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2022 Recruiting Profile: Kevonte Henry, EDGE

Will the Michigan commit bring the heat back to Montlake?

Washington v Arizona Photo by Christian Petersen/Getty Images

Kevonte Henry (EDGE, 6’4” 225, Leuzinger HS, CA)

With the coaching carousel slowing and the turbulence of an offseason transition settling down, recruiting is coming back into focus. At the top of our remaining 2022 recruiting big board is EDGE, Kevonte Henry. The current Michigan verbal commit was one of our first offers after hiring former Michigan Director of Player Personnel, Courtney Morgan, and Henry looks like a good candidate to flip.

Morgan has been known as an excellent talent evaluator, and Henry was an under the radar 3-star guy when he first earned a scholarship offer from Michigan. While Henry was at a less prominent program, he exhibited all of the traits and talent that coaches look for in an EDGE prospect. He was explosive enough to play RB for his HS team, and he looks like a legitimate 6-4. He already carried ~220 lbs really well, and he looks like he could handle adding another 20-30 lbs. He didn’t just win with speed or strength, but he also showed active hands when pass rushing. He’s fundamentally pretty raw at this point, but it can take some time for linemen/pass rushers to understand how to incorporate hand fighting techniques and leveraging their arm length. Henry already looks like he has the basic feel for it.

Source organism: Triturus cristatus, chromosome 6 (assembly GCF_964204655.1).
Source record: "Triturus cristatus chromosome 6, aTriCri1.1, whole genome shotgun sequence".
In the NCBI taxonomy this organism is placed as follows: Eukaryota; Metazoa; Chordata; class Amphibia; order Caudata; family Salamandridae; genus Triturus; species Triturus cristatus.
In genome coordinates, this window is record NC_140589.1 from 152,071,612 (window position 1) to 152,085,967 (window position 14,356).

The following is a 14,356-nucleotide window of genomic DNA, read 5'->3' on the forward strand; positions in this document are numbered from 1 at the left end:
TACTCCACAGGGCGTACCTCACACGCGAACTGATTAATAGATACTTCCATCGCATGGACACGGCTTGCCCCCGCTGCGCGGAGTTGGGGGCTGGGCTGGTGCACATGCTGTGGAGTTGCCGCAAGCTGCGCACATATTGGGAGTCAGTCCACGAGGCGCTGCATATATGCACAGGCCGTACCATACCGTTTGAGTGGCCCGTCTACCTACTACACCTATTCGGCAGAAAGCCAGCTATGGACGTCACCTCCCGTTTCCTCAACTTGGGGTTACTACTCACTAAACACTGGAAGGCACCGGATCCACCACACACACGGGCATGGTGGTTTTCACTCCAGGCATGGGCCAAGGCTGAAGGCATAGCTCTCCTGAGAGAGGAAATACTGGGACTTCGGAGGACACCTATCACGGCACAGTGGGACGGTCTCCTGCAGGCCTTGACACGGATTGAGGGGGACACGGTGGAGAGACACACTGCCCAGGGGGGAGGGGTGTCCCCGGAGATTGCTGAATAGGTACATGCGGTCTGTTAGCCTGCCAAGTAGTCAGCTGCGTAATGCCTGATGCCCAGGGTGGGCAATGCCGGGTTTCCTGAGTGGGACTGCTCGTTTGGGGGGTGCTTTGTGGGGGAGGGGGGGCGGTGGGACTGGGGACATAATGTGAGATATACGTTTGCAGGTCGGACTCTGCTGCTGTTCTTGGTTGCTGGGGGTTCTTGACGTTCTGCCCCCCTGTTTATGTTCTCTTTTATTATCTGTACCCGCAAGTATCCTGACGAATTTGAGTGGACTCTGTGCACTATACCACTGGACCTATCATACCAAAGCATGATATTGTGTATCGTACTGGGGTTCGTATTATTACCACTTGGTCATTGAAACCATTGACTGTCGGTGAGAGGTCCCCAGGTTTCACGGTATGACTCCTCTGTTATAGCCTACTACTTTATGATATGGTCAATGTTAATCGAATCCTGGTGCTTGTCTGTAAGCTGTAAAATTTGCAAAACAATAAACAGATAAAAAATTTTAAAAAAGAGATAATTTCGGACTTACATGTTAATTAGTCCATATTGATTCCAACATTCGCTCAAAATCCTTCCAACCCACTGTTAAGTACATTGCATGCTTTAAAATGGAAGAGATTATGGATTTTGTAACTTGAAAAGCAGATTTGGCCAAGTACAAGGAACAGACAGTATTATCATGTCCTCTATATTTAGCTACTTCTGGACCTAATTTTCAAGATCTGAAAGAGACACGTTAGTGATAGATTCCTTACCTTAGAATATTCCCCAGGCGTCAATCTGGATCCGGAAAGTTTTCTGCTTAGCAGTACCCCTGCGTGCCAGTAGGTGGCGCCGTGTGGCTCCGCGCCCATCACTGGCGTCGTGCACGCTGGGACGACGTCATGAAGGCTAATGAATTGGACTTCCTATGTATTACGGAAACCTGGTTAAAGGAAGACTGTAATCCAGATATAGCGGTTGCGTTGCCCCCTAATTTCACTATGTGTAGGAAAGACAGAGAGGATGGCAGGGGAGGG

Projecting Henry’s fit into our new defense as a pass rushing Edge seems clear, and the role should be familiar to most UW fans by this point. Somewhat contrary to many of the initial articles on the incoming defensive staff, William Inge’s 4-2-5 defense shouldn’t look all that different from the versions of UW’s 2-4-5 defense that we’ve seen over the last 3 years. At Fresno, Inge played two Edge/DEs who were long and explosive pass rushers (6-3+ and ~250lbs), which is approximately the size of current/recent defenders such as Mathis, ZTF, Smalls, and Heims. The field-side Edge played more conventional DE (rotating between stand-up and hand-down stances), and the boundary-side Edge was more of a hybrid OLB almost exclusively playing stand-up. With simplified run responsibilities and a wide variety of line stunts featuring the boundary-side Edge, I think Henry’s athleticism could be a big boost to the playmaking of our front 4 from the boundary-side.

Washington v Arizona Photo by Christian Petersen/Getty Images

If I were to make a player comp for Henry, I’d say he’s a bigger/higher-celing Psalm Wooching. Like Wooching, Henry is a high ceiling athlete (both played RB in HS) with a box-athlete frame that could be bulked up. He won’t be a power rusher early on, so leaning on his athleticism and explosiveness as a blitzer and on stunts, rather than a designated every-down rusher, might be important. This fits into Inge’s play calling philosophy that relies on an active front 4 that can execute stunts and simulated pressures to generate pressure rather than relying on blitzing numbers.

Henry will wait until the spring to sign, but the longer his recruitment drags on, the more likely that he’ll end up on Montlake. Henry could be a key cog in turning around our transitional 2022 class.